Tuesday, January 24, 2006

Day 7: Tuesday 24th January

Day 7: Tuesday 24th January


Up until nearly 3.30 this morning going through defence material. I've had to go hunting for material to use in response to various allegations made very recently by the prosecution, and this now has to go in all of a rush at the last minute. Up at just gone six for a bath then the journey to court. Have to be there at nine for another conference. Once in the court one of the staff again presents Mark and me with a bundle of what he calls 'fan mail'. Letters and cards from well-wishers all over the country. To anyone who's sent one, many thanks, they're a welcome and touching boost.

"Thank you for saying what we would like to. It is shameful that you have been persecuted for exercising your right to free speech. Very best wishes and good luck," goes a typical one on an animal charity card. "The best of luck to you both, from two angry pensioners" is the message in another. Tear in eye time.

One of the jurors is held up, so we start properly at 11.05 a.m. The judge explains that the arrival of new evidence on my behalf means that the case will have to be adjourned early today once Mark's case is finished.

Then it's on with the last part of Mark's cross examination by his defence counsel. He is asked why he gave a 'No Comment' interview, and replies that it was because he was sure he'd said nothing wrong, and that his arrest was simply Politically Correct harassment.

Cross-examination of Mark


By 11.12 a.m. Mark is being cross-examined by the prosecution's Mr. Jameson QC. My accounts of these exchanges may not be totally literal, not word-for-word.

He starts off by asking if all of his speech at the Reservoir Tavern in Keighley represented BNP policy. He asks if I approached him afterwards to say he'd gone "a bit too far" in anything he'd said, Mark replied 'Not that I can remember".

What our policy on dealing with a member of an ethnic minority who commits a crime? Kicking out members of ethnic minorities who have committed crimes but who were born in Britain? The prosecution is trying to get towards a position in which he can claim that our policies are based on fundamental antipathy towards non-whites. Mark kicks back with a measured and gutsy query as to whether the question at issue is BNP policy, whether the BNP is on trial, or just what we said in the speeches?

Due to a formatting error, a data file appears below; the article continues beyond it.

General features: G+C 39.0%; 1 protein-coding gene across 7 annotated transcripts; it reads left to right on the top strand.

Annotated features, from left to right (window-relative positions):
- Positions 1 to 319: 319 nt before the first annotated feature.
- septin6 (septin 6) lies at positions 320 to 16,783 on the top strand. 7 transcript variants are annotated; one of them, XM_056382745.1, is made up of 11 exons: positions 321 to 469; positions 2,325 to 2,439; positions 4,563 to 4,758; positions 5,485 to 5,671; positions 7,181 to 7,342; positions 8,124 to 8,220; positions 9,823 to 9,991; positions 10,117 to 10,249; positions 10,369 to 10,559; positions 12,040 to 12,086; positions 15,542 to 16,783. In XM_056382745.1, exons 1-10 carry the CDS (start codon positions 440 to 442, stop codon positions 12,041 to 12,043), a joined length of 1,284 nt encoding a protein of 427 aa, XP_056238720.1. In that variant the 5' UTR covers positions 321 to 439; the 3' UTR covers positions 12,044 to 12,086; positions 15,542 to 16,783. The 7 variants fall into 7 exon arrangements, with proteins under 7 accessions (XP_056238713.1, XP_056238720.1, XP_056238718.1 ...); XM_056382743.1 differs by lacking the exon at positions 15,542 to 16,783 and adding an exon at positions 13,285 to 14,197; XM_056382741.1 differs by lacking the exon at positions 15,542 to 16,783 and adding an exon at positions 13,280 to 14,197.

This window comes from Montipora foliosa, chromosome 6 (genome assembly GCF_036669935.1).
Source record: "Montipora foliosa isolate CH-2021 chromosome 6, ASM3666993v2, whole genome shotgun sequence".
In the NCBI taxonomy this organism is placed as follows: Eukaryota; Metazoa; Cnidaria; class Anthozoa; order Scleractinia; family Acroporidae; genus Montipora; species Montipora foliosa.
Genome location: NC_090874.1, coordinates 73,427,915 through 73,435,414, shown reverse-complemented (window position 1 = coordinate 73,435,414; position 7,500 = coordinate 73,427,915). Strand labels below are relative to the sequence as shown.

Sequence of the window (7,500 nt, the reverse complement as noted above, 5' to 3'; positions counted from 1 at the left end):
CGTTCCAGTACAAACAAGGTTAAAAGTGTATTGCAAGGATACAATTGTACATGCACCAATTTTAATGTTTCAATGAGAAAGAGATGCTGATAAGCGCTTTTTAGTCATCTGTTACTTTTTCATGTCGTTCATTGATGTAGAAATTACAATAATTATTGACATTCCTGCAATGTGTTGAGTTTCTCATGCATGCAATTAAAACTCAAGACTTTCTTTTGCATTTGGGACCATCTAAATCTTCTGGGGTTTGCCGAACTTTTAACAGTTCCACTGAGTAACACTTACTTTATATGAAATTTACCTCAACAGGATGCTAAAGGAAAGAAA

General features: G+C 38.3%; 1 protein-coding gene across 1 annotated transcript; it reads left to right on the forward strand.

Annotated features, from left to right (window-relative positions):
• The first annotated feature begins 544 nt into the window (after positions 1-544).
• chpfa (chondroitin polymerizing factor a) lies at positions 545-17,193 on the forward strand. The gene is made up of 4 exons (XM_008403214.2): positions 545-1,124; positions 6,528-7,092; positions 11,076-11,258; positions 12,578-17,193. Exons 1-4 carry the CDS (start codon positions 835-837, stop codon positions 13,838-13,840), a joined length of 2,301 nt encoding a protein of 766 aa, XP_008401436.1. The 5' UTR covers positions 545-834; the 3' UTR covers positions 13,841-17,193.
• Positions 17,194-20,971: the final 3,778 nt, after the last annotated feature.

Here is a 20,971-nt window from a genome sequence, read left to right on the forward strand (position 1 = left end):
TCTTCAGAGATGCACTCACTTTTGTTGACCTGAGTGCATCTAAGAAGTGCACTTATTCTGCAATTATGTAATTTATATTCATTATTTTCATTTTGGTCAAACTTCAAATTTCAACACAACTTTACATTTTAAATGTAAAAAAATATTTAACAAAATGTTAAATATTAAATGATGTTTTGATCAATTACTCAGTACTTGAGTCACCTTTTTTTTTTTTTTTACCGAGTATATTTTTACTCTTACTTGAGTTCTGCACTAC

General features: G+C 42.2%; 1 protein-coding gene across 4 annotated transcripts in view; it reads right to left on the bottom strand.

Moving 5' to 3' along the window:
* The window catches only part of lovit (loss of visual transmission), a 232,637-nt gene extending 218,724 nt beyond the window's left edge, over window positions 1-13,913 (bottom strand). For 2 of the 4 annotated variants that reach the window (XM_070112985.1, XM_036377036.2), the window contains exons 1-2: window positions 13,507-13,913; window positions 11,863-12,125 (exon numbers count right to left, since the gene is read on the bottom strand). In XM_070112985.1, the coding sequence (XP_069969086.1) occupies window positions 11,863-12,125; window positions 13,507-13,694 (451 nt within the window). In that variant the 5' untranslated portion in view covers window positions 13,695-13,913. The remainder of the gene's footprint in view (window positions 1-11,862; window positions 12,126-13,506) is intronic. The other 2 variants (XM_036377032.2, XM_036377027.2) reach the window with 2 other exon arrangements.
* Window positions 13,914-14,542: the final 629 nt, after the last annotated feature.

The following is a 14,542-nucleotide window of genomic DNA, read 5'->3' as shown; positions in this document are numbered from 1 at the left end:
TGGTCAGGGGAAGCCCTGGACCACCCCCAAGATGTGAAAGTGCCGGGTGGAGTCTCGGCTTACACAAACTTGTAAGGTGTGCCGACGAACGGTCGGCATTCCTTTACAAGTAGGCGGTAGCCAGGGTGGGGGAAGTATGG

Moments later there is another low-key clash, and Mark again shows that he won't be brow-beaten.

Flying pigs

"I was preaching to the converted" says Mark. "Suppose there had been Asians or asylum seekers at the meeting," he is asked, " would you have said the same things?" "This is a ridiculous point," Mark replies, "it would simply never happen, so I cannot answer it. It's like me saying to you, 'if there was a flying pig, would you ride it?'"

It gets better, Mark rips quietly into his opponent and uses his own question to show precisely that under the circumstances of the meetings the prosecution's wording indicates that he could not have insulted, abused, or threatened.

"What is the 'hell' that people in Bradford have to go through?" "The muggings, rapes, grooming, attacks, rioting, etc," Mark tells him.

"Did you include in that 'hell' the actions of white criminals?" Mark responds by stressing the sheer horror of the 'grooming' issue in the area. Jameson keeps pressing on this point, and takes advantage of the fact that he suckered Mark into saying that he had only had about twice as many cuttings as submitted in the defence evidence bundle, to say he was exaggerating when he talked of two rapes of white girls happening a week.

Rape

Knowing he's on ground which could look weak, Mark tries to shift the discussion back to the grooming issue, "it's not just a problem in Keighley, or even Bradford, it's been happening all over the country." Then he gets in the point Jameson has been wilfully ignoring all along "When we heard on 'Edge of the City' of how one girl of 13 was drugged, and ended up having sex with more than 100 Asian men - that's rape."

"Why did you not give the example of a 'young white lad' innocently picking up an underage girl dressed up to look older than 16, rather than illustrating it by talking of an Asian lad in that position?"

"No. The clubs and pubs I go to aren't frequented by Asians. I was simply giving an example from my own experience. It's what happens in real life."

Mark spots that Jameson is about to say that Ann Cryer, Labour MP for Keighley had been involved on this issue, which would lead on to the proposition that, as the prosecutor actually said moments later, that everybody was disgusted by what was going on and opposed to it (hence there would be no need for us to make an issue of what was going on). Mark wasn't going to let that trick be played, and showed a flash of real emotion and righteous indignation as he pointed out that, if it hadn't been for our campaigning on this issue, then Ann Cryer and the media wouldn't have done anything about it.

Jameson moves on, asking one question about my speech that follows. Not sure why, we'll see where that goes when I'm in the witness box.

Verbal duel

Then back to another of Mark's speeches. Jameson is much exercised by Mark's motive for talking about the dangers of the indigenous population of Britain becoming a minority in their own homeland. Mark attacks by saying the prosecution is trying to say that such comments are not a subject that should be talked about as a legitimate political point. The prosecutor rushes to say that's not the case. Good point scored.

Jameson goes on to say that such things can be discussed, but apparently we're not allowed to do so while pointing to recent historical examples (such as Rhodesia) as to precisely what happens to white populations that find themselves in a minority.